Indian PM Modi Could Learn From US Economic Recovery While In US


IndusView, Monday September 29 (London): While the United States Federal Reserve Bank (Fed) is expected to raise interest rates in Spring 2015, the Reserve Bank of India (RBI) is likely to maintain them in order to battle un-simmering inflation.

The world’s largest economy registered an annualized growth of 4% in the second quarter 2014, beating expectations of 3.1% and confirming its recovery is back on track. The U.S. central bank has kept America’s short-term interest rates near zero since the end of 2008, as it battled to fuel growth after the financial crisis. A rise next year would represent the first rate increase in more than eight years; the last increase occurred in June 2006.

In India, industrial growth, which had revived in the April-June quarter and grew by 4.2%, slipped in July to a mere 0.5% for want of stimulus. The only sector that performed well was power generation with an increase by 11.2% year-on-year (y-o-y). Capital goods and durable consumer goods have underperformed, indicating weak demand. Inflation going by the wholesale price index dropped to 3.7% – its lowest in five years – but inflation at the retail level remained high at 7.8%.

“Prime Minister Modi could learn a lesson or two from the U.S. economic revival,” said Bundeep Singh Rangar, Chairman of London-based consulting firm IndusView. “India still needs to boost growth while the U.S. economy seems back on track.”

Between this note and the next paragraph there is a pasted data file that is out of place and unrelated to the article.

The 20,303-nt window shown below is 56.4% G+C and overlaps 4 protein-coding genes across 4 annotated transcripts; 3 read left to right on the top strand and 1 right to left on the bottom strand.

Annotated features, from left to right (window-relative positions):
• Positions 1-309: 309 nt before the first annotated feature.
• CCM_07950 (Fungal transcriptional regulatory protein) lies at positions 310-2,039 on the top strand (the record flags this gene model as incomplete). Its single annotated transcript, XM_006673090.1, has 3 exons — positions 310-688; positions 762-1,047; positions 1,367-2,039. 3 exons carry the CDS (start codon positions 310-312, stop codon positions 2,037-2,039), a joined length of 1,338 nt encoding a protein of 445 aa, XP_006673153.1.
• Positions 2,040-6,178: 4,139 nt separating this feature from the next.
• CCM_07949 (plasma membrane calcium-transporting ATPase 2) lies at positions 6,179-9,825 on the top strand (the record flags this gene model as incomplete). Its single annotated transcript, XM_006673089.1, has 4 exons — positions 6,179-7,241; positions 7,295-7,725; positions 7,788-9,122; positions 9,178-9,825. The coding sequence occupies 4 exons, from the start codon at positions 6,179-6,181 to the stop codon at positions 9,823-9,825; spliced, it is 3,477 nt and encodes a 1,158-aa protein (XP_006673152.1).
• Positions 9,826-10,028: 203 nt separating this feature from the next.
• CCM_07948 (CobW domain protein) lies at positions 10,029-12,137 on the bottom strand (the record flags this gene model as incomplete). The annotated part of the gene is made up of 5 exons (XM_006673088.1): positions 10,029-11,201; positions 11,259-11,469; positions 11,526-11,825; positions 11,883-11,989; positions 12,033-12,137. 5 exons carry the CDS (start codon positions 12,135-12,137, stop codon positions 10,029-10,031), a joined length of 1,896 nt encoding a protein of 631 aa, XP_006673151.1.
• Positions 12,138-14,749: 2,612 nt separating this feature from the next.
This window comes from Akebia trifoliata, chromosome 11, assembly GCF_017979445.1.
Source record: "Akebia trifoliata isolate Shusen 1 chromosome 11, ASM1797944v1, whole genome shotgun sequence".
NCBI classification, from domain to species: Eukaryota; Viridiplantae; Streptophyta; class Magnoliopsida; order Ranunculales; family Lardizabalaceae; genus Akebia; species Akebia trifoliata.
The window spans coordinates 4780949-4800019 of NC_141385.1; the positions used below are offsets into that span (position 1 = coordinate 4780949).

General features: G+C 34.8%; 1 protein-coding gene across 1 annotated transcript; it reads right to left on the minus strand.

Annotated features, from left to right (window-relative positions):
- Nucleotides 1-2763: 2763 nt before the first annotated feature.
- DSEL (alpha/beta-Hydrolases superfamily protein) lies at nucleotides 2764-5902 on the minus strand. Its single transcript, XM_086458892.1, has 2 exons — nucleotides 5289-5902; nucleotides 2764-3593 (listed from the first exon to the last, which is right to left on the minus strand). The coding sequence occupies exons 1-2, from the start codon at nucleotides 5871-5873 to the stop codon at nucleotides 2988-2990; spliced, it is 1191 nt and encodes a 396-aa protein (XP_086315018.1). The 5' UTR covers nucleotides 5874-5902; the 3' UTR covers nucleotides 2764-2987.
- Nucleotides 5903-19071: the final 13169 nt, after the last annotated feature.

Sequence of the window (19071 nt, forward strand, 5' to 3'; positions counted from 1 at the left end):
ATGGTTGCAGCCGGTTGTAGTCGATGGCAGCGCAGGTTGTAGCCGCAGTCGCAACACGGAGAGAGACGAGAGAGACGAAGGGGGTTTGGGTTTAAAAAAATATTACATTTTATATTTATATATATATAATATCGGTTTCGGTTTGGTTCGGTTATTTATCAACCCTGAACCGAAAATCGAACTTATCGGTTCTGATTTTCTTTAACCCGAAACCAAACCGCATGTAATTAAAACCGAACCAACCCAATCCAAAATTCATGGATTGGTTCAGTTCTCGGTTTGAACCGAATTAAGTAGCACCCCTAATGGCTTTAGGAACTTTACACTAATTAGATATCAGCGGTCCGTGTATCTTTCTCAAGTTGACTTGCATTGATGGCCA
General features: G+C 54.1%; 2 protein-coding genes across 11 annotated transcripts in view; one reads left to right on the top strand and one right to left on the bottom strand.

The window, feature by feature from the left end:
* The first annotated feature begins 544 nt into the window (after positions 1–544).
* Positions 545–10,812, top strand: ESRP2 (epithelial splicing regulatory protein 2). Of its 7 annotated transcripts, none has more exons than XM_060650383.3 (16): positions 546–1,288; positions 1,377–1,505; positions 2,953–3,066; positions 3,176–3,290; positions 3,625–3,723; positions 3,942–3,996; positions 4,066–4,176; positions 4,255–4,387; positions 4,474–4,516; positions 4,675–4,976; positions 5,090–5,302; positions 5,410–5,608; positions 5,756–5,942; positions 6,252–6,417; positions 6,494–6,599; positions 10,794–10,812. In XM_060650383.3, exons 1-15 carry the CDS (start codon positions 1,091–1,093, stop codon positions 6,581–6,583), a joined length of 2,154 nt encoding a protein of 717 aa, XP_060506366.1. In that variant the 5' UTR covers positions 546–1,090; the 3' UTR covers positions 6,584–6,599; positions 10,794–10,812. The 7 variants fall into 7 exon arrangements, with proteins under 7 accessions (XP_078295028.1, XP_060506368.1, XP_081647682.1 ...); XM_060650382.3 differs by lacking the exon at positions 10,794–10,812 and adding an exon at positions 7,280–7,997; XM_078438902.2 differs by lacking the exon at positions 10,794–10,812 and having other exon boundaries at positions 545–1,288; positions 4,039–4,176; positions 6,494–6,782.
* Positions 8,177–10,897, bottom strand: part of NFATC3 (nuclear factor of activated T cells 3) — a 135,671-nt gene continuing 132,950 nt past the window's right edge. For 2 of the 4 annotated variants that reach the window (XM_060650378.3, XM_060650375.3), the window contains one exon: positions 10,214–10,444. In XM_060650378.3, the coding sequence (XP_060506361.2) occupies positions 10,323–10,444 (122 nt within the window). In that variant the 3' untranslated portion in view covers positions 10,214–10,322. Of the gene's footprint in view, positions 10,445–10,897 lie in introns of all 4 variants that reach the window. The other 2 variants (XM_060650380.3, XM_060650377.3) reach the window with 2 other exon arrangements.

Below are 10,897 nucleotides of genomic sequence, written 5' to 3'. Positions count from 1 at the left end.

The U.S. is the only ‘superpower’ in the world today, with almost nine times India’s GDP and with a per-capita 33 times more than India’s. The U.S. is also the best example of the power of entrepreneurship enhancing prosperity of its people.

Modi will attend the United Nations General Assembly session in New York and then fly to Washington DC for the meeting with Obama at the White House on September 30. In his invitation letter, President Obama reiterated his invitation — that first came in a phone conversation with Modi on May 16 — and resolved to work closely with Modi to make India-U.S. relations “a defining partnership for the 21st Century”.

Modi, who was denied visa by the U.S. in 2005 due to the Gujarat riots, said he was of the view that “re-energizing the partnership between India and the U.S. would send an important message to the region and beyond”. Modi was Chief Minister of the State of Gujarat when violence against its minority Muslim population resulted in the deaths of 790 Muslims and 254 Hindus. 

“The U.S. and India have always been unfriendly friends. Now is the time to make themselves friendlier,” said Rangar. “From energy, to defense, to counter-terrorism, to trade, America and India have many overlapping national interests and need to strengthen their relationship to realize their efforts to collaborate.”

The U.S. Senate passed a unanimous resolution designating Sept. 30 as U.S-India Partnership Day. The resolution emphasizes the mutual benefits of a thriving U.S-India partnership, stressing the importance of increasing collaboration in order to promote stability, democracy, and economic prosperity in the 21st century.


Indian Investments in London


Indian billionaires pumped in nearly £1 billion ($1.7 billion) into buying up luxury homes in the heart of London over the last 18 months alone.